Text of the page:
Drickamer, Harry G. (1918-2002) | University of Illinois Archives

Name: Drickamer, Harry G. (1918-2002)


Historical Note:

Harry George Drickamer (1918-2002) was assistant professor (1946-49), associate professor (1949-53), and professor of chemical engineering (1953-89), head of the Division of Chemical Engineering (1955-58), professor emeritus (1989-2002), and professor of chemical engineering, chemistry, and physics at the Center for Advanced Study (1989-2002) at the University of Illinois, Urbana-Champaign (UIUC). He was a pioneer in pressure tuning studies and his innovative research contributed to scientific understanding of the physics and chemistry of solids.

Drickamer was born Harold George Weidenthal in Cleveland, Ohio, on November 19, 1918. His father died when he was young, and he was adopted by his stepfather. He earned a B.S.E. (1941), a M.S. (1942), and a Ph.D. (1946) from the University of Michigan. He undertook his doctorate studies while working at the Pan American Refinery Corporation in Texas City, Texas, (1942-46), moving back to Michigan for the spring semester in 1946 to complete his degree. That same year (1946), he accepted a position at UIUC. Over the course of his career, he published more than 450 original scientific papers. Drickamer was "the first to use infrared and UV-vis spectroscopy to study matter at high pressure, thereby discovering that high pressure perturbs different types of electronic orbitals to different degrees" (Dept. of Chemistry). His research "contributed to the understanding of widely ranging scientific problems such as the band structure of solids, the insulator-conductor transition, the spin states of magnetic ions and denaturation processes in proteins" (Kloeppel). He conducted materials research for the US Department of Energy (DOE) and helped to found the Materials Research Laboratory on UIUC campus.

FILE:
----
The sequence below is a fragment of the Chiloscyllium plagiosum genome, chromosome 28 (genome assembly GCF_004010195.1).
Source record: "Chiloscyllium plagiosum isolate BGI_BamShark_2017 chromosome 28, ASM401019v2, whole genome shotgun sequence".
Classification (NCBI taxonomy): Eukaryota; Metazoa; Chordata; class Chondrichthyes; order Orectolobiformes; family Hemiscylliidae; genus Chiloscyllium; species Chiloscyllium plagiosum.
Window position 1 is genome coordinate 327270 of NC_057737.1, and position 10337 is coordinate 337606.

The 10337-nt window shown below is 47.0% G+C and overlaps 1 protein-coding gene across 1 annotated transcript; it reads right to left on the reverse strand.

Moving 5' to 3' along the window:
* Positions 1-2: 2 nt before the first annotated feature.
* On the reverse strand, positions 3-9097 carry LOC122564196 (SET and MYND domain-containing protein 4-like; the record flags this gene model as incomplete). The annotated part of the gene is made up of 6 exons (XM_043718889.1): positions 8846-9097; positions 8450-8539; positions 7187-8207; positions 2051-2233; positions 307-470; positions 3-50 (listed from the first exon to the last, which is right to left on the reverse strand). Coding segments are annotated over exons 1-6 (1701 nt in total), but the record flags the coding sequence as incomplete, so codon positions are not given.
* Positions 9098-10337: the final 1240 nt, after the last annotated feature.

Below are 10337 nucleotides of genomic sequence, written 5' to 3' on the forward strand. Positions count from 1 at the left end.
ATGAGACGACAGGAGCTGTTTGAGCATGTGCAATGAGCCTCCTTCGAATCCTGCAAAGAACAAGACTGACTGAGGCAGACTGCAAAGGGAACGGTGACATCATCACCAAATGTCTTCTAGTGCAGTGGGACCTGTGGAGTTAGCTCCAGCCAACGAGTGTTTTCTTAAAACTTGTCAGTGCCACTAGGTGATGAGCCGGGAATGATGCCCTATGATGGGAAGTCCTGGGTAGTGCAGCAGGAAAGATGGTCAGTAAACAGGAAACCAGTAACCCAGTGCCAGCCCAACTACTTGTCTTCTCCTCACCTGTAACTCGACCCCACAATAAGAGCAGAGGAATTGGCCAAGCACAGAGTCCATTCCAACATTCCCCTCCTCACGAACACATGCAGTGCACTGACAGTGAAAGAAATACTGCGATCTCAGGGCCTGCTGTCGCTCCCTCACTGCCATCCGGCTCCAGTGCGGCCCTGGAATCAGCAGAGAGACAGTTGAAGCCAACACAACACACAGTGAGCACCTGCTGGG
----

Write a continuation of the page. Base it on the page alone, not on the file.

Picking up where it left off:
Drickamer was widely recognized for his work, receiving the American Physical Society's Oliver E. Buckley Solid State Physics Award (1967), the American Chemical Society's Peter Debye Award in Physical Chemistry (1987), Robert A. Welch Award (1987), the National Medal of Science by President George H. W. Bush (1989), and the Department of Energy Award for Outstanding Sustained Research (1989), among others. He was elected to the National Academy of Sciences, the National Academy of Engineering, the American Philosophical Society, the American Academy of Arts and Sciences, and the American Association for the Advancement of Science.

Drickamer married Mae Elizabeth McFillen in 1942, and they had five children. He died on May 2, 2002, in Urbana, Illinois.

Sources:

"Drickamer, Harry G. (1918-2002)," Department of Chemistry (UIUC), accessed May 14, 2020, https://chemistry.illinois.edu/spotlight/faculty/drickamer-harry-g-1918-2002.

James E. Kloeppel, "Harry Drickamer, pioneer in pressure tuning studies dies," Illinois News Bureau, May 7, 2002, accessed May 14, 2020, https://news.illinois.edu/view/6367/208053.

Wikipedia, s.v. "Harry George Drickamer," accessed May 14, 2020, https://en.wikipedia.org/wiki/Harry_George_Drickamer.




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